'Animatrix' is perfect foil for 'Matrix' marketing blitz
by Scott Bowles
A blindfolded man and woman dance around each other, swords in hand, swooping and flicking at each other's clothing until both are stripped to their underwear.
One of the blindfolded combatants in Final Flight of the Osiris.
Welcome back to The Matrix.
Though it's not a scene from the much-anticipated sequel to the 1999 sci-fi fantasy hit, it is the opening shot of Final Flight of the Osiris, an 11-minute computer-generated film that serves as a preview of The Matrix Reloaded, which arrives in theaters May 15
The short, one of a nine-part series known as The Animatrix, will be released Friday and will screen with Dreamcatcher, a Warner Bros. movie that opens Friday.
It is the start of an unprecedented marketing campaign to whet the appetite of fans of 1999's The Matrix, which grossed $171.4 million at the box office.
Aside from Reloaded and the third installment of the trilogy, The Matrix Revolutions, due Nov. 7, fans of the sci-fi fantasy can get their fixes in just about any format.
Several animations are available off the Internet site www.intothematrix.com. Others will be featured before commercial films.
A video collection of all nine episodes goes on sale June 3. Enter the Matrix, a video game that incorporates elements of the films, hits shelves May 15.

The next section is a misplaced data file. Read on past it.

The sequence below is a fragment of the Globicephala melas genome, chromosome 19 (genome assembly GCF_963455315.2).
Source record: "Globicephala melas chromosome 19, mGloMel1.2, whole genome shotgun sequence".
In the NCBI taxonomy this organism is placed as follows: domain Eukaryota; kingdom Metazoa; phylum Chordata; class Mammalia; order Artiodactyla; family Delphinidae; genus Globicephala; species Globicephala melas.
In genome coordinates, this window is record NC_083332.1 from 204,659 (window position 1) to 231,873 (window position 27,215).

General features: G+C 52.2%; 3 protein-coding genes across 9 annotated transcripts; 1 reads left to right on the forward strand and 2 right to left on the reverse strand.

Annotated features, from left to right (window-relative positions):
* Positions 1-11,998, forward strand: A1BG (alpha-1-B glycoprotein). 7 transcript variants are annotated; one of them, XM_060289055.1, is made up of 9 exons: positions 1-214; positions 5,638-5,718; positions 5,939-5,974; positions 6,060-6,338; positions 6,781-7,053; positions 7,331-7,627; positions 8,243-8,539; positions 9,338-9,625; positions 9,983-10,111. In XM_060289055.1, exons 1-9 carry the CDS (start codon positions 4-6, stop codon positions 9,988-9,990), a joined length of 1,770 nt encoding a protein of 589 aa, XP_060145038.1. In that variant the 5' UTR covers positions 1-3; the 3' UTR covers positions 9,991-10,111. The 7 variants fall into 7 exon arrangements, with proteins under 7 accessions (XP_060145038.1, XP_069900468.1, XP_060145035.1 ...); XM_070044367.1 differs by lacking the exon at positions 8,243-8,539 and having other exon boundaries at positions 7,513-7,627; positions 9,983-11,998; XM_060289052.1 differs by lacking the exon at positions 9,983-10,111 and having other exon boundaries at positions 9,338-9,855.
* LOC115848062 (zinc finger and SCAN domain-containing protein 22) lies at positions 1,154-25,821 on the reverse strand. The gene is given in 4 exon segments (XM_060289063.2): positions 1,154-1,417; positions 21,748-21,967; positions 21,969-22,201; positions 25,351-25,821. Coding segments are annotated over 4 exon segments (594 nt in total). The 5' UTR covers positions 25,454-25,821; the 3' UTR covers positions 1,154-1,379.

Though filmmakers say the movies, shorts and video game will stand on their own, they know Matrix fans clamor for anything new from brothers Andy and Larry Wachowski, the writing/directing team who created the dark story about computers that battle humans for world dominance.
More than 1,100 Matrix fan sites are on the Internet. More than 4 million fans have downloaded at least one online animation.
"The brothers want to tell their story in many mediums, which you couldn't do a decade ago," says Joel Silver, who produced the trilogy.
Osiris tells the story of Thaddeus, captain of the hover ship Osiris, and Jue, his sexy first mate, as they try to get a message back to Zion, the sanctuary of rebel humans. The film, starring Keanu Reeves and Carrie-Anne Moss, picks up the plot from there.
"You don't have to see Osiris to understand The Matrix Reloaded," Silver says. "But it helps understand the depth of the story."
Animatrix was three years in the making at animation studios in Japan, South Korea and the USA.
Osiris is directed by Andy Jones, the young computer whiz who digitally created humans in 2001's Final Fantasy: The Spirits Within.
Jones concedes that he was nervous when the Wachowski brothers tapped him for the directing role.
"Everyone knows The Matrix. That's legendary to us," he says. "The bar is raised, because fans have such high expectations of what's to come next."
But Animatrix has nothing if not pedigree. Running 180 minutes, the series will include features directed by legends of Japanese animé tradition, including Yoshiaki Kawajiri, who made Vampire Hunter, and Mahiro Maeda, whose Blue Submarine No. 6 has become an animated cult classic.
The names might not mean much to the average moviegoer, but the Wachowskis "are attuned to what hard-core fans want," Silver says. "And they want more than what you'd find in a movie."